Monday, March 14, 2016

Eye on the Ball

If there were one defining phrase to describe my mother, it would be "eye on the ball".  I've watched her hit screaming liners and home runs. I've seen her hit drives so pure and sweet they could sweeten all the iced tea of the South. She played basketball during the 6-on-6 days, playing only defense for entire games, always with one eye on the basketball and one on her man. She preached to me, all my life, the dangers of losing sight of either.

Keep the game in front of you. Keep your eye on the ball. These were not just lessons for sport. For my mom, they were rules to life. My mom is a survivalist. Survivors do not look back at the bear chasing them down; they put as much distance as possible between it and them.

Forever, I thought my mom hoarded secrets like my dad hoarded tools or knick-knacks. She never spoke about her childhood or family or life before all of us. Even as we grew, she never seemed wistful or sentimental. Never looking at old photo albums or reliving moments when we were small. Those qualities were purely Dean. Instead, Wanda was looking forward, waiting for the next turn, the next game, the next crisis. She was the mover, I thought, while my dad was the shaker.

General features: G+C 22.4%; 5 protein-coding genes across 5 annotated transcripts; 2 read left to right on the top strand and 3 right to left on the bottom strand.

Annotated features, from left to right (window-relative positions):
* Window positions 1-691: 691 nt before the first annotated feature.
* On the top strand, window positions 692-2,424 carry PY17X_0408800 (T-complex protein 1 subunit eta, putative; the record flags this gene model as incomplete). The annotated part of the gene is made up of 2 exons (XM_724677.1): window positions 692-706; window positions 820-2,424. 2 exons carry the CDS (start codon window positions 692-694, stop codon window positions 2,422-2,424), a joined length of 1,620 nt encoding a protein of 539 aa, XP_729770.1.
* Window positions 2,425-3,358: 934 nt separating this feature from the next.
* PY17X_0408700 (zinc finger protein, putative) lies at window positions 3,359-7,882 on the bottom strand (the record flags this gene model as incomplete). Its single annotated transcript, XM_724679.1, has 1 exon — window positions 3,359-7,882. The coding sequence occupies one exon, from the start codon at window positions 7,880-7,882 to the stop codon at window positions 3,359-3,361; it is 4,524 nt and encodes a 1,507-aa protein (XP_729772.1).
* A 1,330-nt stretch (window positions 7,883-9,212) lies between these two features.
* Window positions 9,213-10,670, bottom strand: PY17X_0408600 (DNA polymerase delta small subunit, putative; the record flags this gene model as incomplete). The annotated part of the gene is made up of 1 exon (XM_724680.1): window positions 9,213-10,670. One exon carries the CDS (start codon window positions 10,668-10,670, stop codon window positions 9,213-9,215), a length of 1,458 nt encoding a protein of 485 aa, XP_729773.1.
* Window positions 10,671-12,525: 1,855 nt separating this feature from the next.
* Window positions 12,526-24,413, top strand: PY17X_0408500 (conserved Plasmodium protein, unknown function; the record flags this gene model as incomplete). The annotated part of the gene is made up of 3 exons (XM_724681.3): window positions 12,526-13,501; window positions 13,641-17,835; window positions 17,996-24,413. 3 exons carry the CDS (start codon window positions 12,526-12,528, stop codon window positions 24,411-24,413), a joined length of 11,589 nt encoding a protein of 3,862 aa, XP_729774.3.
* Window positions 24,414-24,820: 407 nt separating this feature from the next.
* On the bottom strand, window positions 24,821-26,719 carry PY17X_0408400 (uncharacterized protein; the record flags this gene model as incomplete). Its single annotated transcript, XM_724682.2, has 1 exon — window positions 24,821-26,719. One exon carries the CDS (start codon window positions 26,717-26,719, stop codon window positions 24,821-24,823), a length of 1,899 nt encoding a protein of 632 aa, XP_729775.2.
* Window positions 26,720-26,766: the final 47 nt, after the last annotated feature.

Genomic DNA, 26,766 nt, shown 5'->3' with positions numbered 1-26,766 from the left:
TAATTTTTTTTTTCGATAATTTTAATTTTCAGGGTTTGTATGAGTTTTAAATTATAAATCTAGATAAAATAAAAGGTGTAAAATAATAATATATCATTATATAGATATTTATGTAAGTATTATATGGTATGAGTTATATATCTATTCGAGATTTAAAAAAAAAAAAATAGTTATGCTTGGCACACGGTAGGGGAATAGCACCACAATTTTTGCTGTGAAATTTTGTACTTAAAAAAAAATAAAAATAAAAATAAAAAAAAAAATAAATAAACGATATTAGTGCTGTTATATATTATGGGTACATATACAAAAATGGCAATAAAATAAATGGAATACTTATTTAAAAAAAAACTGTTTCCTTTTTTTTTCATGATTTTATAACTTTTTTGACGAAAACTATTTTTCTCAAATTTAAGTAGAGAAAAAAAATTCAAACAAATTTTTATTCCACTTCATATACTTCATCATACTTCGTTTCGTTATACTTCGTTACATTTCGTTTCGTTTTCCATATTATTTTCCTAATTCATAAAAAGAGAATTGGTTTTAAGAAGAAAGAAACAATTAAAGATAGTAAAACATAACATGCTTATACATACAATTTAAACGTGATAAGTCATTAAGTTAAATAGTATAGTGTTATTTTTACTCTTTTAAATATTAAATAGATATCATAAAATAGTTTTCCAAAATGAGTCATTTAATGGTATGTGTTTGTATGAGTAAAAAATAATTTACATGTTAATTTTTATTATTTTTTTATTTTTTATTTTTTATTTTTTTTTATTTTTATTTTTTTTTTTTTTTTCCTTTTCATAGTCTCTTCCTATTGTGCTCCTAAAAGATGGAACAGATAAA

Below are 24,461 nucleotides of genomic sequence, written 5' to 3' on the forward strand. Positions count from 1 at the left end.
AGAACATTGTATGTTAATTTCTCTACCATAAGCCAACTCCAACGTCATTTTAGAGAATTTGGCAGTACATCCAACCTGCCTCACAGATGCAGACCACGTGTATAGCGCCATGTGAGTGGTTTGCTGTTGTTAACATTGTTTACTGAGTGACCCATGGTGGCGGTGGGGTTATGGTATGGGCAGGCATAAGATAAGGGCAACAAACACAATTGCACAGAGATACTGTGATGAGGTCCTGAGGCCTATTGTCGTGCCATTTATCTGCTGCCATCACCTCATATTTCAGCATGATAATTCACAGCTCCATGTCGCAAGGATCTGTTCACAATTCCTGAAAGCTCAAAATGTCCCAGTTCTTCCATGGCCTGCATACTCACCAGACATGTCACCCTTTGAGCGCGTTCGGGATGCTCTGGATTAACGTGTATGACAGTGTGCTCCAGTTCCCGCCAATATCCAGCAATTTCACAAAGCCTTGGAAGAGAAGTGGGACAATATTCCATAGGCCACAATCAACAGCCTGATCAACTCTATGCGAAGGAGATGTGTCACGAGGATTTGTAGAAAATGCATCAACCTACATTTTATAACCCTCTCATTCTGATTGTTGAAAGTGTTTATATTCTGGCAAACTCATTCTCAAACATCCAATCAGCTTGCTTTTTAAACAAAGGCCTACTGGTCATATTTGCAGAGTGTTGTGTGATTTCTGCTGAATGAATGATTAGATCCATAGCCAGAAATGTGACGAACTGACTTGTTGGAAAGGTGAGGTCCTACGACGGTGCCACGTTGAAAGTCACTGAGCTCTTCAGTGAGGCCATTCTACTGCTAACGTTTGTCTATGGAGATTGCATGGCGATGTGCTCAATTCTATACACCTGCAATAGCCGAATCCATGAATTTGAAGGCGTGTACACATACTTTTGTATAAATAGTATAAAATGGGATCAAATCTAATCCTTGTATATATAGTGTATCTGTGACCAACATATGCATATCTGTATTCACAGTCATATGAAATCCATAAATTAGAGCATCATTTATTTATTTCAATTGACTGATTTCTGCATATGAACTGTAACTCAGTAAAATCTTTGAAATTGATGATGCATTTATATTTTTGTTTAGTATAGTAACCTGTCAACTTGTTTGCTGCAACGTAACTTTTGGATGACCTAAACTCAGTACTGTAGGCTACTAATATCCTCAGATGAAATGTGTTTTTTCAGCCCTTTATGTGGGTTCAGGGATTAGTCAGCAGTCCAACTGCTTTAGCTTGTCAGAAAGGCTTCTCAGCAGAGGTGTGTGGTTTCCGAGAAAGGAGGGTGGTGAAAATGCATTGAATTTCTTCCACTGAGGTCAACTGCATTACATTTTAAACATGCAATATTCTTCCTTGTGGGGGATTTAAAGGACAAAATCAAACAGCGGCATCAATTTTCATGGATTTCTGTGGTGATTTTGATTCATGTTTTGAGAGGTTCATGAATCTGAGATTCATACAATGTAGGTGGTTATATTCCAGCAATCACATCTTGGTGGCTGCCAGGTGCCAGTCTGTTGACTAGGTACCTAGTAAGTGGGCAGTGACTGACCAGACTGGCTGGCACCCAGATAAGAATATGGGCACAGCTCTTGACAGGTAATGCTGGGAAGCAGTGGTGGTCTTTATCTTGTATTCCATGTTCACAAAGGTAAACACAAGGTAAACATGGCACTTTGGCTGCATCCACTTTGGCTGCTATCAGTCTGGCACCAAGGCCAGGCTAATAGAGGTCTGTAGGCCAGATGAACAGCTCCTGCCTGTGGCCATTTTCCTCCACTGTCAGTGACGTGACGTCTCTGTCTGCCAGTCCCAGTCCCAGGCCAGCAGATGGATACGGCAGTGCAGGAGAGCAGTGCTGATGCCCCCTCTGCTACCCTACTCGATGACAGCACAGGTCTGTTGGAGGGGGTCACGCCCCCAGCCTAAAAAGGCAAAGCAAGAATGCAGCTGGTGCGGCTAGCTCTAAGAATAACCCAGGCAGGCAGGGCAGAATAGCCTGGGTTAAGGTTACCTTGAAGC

As a child, I was eternally frustrated and confused by this particular quality of my mom. I was left constantly wondering and guessing about what she did not say and did not share. I felt I was always running behind, and my mother has never been one to look back. Privacy seemed to be her greatest weapon. She did not offer; I did not intrude. And this was our dance of life. 

Even as my dad got sick, she kept their problems at bay as long as she could. As he worsened, even in the final months, she tried to stay focused and look ahead. I think that only as she saw the future dwindling, she began to look back. Since Christmas, my mother has changed. She talks more: about politics and world events, about fear, about her past. Each visit, I learn new things. Some she gives freely. Others require questions. But there are no more secrets. 

Tonight, as we cooked dinner, she talked about her life before Dad. Before all of us. It was deep and wide, swimming with nostalgia and regret. I leaned on the kitchen sink, watching her as she stirred and spoke and then looking out the window when it felt too much. It was a beautiful and intimate reflection, and I suddenly was aware that it was less conversation and more confession. My mother doesn't have a storage shed full of knick-knacks and tools to give me. Instead she has left me this: herself. 

And I began to wonder if I had been locked out all those years or just too afraid to turn the doorknob? 

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